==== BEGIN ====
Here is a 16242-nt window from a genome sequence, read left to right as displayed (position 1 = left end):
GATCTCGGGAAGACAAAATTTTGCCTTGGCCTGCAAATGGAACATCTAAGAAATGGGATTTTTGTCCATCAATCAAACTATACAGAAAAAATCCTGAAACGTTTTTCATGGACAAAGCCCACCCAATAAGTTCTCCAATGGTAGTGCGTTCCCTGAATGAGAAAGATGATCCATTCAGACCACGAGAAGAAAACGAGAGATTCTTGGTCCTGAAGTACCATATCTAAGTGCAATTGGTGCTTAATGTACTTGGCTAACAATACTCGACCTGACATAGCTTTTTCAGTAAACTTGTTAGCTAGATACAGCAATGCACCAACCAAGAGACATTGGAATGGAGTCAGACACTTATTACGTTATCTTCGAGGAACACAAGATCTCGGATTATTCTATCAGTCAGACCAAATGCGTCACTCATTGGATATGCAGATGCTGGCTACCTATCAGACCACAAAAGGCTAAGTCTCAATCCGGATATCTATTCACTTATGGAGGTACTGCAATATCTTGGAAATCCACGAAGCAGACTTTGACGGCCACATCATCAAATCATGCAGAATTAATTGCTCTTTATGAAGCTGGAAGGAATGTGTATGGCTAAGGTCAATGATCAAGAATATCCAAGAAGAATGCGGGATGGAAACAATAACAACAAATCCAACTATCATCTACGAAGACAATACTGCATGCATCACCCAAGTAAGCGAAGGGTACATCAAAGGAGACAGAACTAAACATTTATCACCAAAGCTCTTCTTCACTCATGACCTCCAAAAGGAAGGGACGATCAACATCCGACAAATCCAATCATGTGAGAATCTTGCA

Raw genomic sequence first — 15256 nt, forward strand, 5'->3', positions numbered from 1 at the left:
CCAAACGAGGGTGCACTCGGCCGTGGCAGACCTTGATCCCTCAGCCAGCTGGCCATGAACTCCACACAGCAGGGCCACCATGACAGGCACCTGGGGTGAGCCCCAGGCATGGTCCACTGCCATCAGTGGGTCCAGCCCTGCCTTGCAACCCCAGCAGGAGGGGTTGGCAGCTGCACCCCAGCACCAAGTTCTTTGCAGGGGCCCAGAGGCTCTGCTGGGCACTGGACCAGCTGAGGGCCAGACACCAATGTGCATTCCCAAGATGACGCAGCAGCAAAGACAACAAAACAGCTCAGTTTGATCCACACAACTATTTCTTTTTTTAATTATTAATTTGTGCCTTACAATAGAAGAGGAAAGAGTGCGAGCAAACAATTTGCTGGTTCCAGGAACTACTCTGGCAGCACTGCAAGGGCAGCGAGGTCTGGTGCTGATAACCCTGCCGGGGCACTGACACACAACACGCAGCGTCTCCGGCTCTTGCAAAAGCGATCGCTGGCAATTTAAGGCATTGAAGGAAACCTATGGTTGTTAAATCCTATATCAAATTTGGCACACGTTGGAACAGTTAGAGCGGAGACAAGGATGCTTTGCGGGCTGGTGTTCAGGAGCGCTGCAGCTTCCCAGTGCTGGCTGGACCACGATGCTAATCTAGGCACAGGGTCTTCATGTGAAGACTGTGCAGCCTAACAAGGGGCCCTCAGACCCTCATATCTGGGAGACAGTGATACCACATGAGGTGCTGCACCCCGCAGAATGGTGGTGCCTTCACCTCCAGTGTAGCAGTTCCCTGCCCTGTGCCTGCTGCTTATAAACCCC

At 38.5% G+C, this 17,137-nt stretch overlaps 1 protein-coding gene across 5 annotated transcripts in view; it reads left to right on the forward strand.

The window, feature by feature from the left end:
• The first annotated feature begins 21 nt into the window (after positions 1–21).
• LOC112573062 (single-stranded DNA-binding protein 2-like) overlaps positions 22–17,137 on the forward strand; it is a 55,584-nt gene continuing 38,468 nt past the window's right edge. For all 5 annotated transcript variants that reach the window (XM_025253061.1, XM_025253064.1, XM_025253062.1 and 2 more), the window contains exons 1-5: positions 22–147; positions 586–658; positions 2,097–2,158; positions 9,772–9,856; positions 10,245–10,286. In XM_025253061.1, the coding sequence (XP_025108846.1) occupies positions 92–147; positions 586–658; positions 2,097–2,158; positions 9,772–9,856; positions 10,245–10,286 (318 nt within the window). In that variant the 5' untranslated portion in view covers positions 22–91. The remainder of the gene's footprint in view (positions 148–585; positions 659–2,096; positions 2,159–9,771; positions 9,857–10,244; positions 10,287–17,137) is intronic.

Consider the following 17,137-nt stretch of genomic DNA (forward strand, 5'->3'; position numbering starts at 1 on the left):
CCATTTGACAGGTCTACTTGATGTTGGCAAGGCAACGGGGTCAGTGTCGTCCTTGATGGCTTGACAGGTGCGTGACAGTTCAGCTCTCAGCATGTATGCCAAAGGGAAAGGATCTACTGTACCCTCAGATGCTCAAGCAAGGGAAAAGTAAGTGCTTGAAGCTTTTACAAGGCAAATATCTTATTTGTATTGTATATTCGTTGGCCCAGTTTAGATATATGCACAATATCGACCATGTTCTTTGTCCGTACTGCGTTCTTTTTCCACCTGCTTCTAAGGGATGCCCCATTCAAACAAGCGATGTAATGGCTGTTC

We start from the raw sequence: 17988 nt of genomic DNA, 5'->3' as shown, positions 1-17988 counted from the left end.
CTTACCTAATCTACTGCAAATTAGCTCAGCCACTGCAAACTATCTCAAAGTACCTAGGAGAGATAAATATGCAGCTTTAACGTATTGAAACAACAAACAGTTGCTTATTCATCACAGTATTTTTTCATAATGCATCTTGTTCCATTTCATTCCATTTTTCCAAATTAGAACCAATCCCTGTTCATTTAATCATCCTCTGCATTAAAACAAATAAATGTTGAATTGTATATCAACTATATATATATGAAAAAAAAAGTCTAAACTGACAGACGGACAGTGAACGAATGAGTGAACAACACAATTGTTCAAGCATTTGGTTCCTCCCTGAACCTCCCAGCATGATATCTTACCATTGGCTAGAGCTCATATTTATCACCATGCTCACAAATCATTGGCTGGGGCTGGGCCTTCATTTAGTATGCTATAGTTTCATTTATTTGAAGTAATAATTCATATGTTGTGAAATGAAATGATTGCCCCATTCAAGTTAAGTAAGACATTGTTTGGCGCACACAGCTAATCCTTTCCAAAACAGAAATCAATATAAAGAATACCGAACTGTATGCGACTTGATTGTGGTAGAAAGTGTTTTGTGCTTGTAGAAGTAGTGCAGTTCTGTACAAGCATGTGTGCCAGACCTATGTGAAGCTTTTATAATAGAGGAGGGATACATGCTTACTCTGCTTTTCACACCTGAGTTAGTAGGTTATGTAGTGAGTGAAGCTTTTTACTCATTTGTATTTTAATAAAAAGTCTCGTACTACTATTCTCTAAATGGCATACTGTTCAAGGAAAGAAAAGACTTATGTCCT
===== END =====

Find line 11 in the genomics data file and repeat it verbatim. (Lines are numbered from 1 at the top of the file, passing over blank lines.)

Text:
We start from the raw sequence: 17988 nt of genomic DNA, 5'->3' as shown, positions 1-17988 counted from the left end.